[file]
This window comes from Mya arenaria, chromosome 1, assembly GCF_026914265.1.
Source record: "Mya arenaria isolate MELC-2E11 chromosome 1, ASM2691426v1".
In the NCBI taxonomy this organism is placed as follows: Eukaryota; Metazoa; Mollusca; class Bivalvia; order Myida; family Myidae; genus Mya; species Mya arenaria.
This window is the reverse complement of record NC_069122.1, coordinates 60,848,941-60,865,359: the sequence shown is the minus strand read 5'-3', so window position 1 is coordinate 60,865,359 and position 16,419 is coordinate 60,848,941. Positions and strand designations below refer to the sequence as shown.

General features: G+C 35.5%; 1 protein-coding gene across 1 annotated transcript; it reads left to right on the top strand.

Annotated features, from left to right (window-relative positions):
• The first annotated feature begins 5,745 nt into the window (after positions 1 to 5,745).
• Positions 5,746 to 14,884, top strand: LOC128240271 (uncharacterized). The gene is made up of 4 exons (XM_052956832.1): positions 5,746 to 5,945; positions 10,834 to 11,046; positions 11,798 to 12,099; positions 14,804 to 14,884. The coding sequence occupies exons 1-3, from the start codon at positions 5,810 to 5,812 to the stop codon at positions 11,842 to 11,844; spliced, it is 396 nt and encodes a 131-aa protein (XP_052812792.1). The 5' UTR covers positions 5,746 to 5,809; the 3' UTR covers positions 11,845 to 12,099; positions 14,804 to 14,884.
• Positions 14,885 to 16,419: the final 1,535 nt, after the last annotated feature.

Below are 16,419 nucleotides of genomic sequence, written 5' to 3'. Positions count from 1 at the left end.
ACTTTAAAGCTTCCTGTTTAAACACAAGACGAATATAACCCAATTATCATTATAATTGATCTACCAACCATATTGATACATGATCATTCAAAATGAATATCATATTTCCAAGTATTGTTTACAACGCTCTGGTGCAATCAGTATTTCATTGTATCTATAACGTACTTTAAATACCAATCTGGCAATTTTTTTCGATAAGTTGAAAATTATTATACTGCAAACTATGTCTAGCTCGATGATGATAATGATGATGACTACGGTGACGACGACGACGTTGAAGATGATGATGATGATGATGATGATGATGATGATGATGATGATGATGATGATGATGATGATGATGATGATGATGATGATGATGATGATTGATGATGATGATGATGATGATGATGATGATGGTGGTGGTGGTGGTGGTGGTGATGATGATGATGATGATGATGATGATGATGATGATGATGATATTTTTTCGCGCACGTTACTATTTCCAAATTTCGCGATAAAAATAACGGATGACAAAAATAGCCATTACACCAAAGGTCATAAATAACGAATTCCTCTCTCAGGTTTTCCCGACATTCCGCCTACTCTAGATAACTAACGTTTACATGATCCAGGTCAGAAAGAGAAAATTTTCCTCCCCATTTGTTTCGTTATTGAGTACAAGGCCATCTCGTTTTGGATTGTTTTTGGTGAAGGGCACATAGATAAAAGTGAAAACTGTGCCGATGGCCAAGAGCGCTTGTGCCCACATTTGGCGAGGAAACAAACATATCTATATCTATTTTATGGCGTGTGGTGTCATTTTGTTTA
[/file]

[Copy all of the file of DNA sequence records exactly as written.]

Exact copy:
This window comes from Mya arenaria, chromosome 1, assembly GCF_026914265.1.
Source record: "Mya arenaria isolate MELC-2E11 chromosome 1, ASM2691426v1".
In the NCBI taxonomy this organism is placed as follows: Eukaryota; Metazoa; Mollusca; class Bivalvia; order Myida; family Myidae; genus Mya; species Mya arenaria.
This window is the reverse complement of record NC_069122.1, coordinates 60,848,941-60,865,359: the sequence shown is the minus strand read 5'-3', so window position 1 is coordinate 60,865,359 and position 16,419 is coordinate 60,848,941. Positions and strand designations below refer to the sequence as shown.

General features: G+C 35.5%; 1 protein-coding gene across 1 annotated transcript; it reads left to right on the top strand.

Annotated features, from left to right (window-relative positions):
• The first annotated feature begins 5,745 nt into the window (after positions 1 to 5,745).
• Positions 5,746 to 14,884, top strand: LOC128240271 (uncharacterized). The gene is made up of 4 exons (XM_052956832.1): positions 5,746 to 5,945; positions 10,834 to 11,046; positions 11,798 to 12,099; positions 14,804 to 14,884. The coding sequence occupies exons 1-3, from the start codon at positions 5,810 to 5,812 to the stop codon at positions 11,842 to 11,844; spliced, it is 396 nt and encodes a 131-aa protein (XP_052812792.1). The 5' UTR covers positions 5,746 to 5,809; the 3' UTR covers positions 11,845 to 12,099; positions 14,804 to 14,884.
• Positions 14,885 to 16,419: the final 1,535 nt, after the last annotated feature.

Below are 16,419 nucleotides of genomic sequence, written 5' to 3'. Positions count from 1 at the left end.
ACTTTAAAGCTTCCTGTTTAAACACAAGACGAATATAACCCAATTATCATTATAATTGATCTACCAACCATATTGATACATGATCATTCAAAATGAATATCATATTTCCAAGTATTGTTTACAACGCTCTGGTGCAATCAGTATTTCATTGTATCTATAACGTACTTTAAATACCAATCTGGCAATTTTTTTCGATAAGTTGAAAATTATTATACTGCAAACTATGTCTAGCTCGATGATGATAATGATGATGACTACGGTGACGACGACGACGTTGAAGATGATGATGATGATGATGATGATGATGATGATGATGATGATGATGATGATGATGATGATGATGATGATGATGATGATGATGATGATTGATGATGATGATGATGATGATGATGATGATGGTGGTGGTGGTGGTGGTGGTGATGATGATGATGATGATGATGATGATGATGATGATGATGATATTTTTTCGCGCACGTTACTATTTCCAAATTTCGCGATAAAAATAACGGATGACAAAAATAGCCATTACACCAAAGGTCATAAATAACGAATTCCTCTCTCAGGTTTTCCCGACATTCCGCCTACTCTAGATAACTAACGTTTACATGATCCAGGTCAGAAAGAGAAAATTTTCCTCCCCATTTGTTTCGTTATTGAGTACAAGGCCATCTCGTTTTGGATTGTTTTTGGTGAAGGGCACATAGATAAAAGTGAAAACTGTGCCGATGGCCAAGAGCGCTTGTGCCCACATTTGGCGAGGAAACAAACATATCTATATCTATTTTATGGCGTGTGGTGTCATTTTGTTTA